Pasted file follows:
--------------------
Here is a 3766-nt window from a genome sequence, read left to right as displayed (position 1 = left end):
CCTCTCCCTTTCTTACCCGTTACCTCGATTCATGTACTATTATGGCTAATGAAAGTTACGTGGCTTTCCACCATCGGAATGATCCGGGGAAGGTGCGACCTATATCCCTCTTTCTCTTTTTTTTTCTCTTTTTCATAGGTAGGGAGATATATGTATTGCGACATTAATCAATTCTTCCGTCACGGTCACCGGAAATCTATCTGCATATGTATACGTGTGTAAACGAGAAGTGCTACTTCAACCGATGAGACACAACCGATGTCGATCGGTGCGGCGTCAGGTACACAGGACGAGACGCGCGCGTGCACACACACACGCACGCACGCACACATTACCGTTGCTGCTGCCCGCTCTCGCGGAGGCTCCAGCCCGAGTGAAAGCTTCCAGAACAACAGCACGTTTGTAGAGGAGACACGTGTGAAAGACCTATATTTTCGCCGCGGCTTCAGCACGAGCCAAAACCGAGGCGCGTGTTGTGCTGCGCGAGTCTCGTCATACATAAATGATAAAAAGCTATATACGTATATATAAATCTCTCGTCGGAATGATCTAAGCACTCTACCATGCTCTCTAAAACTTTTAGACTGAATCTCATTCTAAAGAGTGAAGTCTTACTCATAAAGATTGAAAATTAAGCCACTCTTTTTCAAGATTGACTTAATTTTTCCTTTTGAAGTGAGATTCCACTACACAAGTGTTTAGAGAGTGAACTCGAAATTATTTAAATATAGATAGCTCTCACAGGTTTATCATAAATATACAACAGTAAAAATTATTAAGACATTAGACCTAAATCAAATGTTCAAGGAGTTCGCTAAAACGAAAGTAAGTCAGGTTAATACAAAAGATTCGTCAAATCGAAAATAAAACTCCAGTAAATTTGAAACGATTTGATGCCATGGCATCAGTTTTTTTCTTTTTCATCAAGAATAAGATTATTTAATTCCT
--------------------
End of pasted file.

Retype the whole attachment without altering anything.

Here is a 3766-nt window from a genome sequence, read left to right as displayed (position 1 = left end):
CCTCTCCCTTTCTTACCCGTTACCTCGATTCATGTACTATTATGGCTAATGAAAGTTACGTGGCTTTCCACCATCGGAATGATCCGGGGAAGGTGCGACCTATATCCCTCTTTCTCTTTTTTTTTCTCTTTTTCATAGGTAGGGAGATATATGTATTGCGACATTAATCAATTCTTCCGTCACGGTCACCGGAAATCTATCTGCATATGTATACGTGTGTAAACGAGAAGTGCTACTTCAACCGATGAGACACAACCGATGTCGATCGGTGCGGCGTCAGGTACACAGGACGAGACGCGCGCGTGCACACACACACGCACGCACGCACACATTACCGTTGCTGCTGCCCGCTCTCGCGGAGGCTCCAGCCCGAGTGAAAGCTTCCAGAACAACAGCACGTTTGTAGAGGAGACACGTGTGAAAGACCTATATTTTCGCCGCGGCTTCAGCACGAGCCAAAACCGAGGCGCGTGTTGTGCTGCGCGAGTCTCGTCATACATAAATGATAAAAAGCTATATACGTATATATAAATCTCTCGTCGGAATGATCTAAGCACTCTACCATGCTCTCTAAAACTTTTAGACTGAATCTCATTCTAAAGAGTGAAGTCTTACTCATAAAGATTGAAAATTAAGCCACTCTTTTTCAAGATTGACTTAATTTTTCCTTTTGAAGTGAGATTCCACTACACAAGTGTTTAGAGAGTGAACTCGAAATTATTTAAATATAGATAGCTCTCACAGGTTTATCATAAATATACAACAGTAAAAATTATTAAGACATTAGACCTAAATCAAATGTTCAAGGAGTTCGCTAAAACGAAAGTAAGTCAGGTTAATACAAAAGATTCGTCAAATCGAAAATAAAACTCCAGTAAATTTGAAACGATTTGATGCCATGGCATCAGTTTTTTTCTTTTTCATCAAGAATAAGATTATTTAATTCCT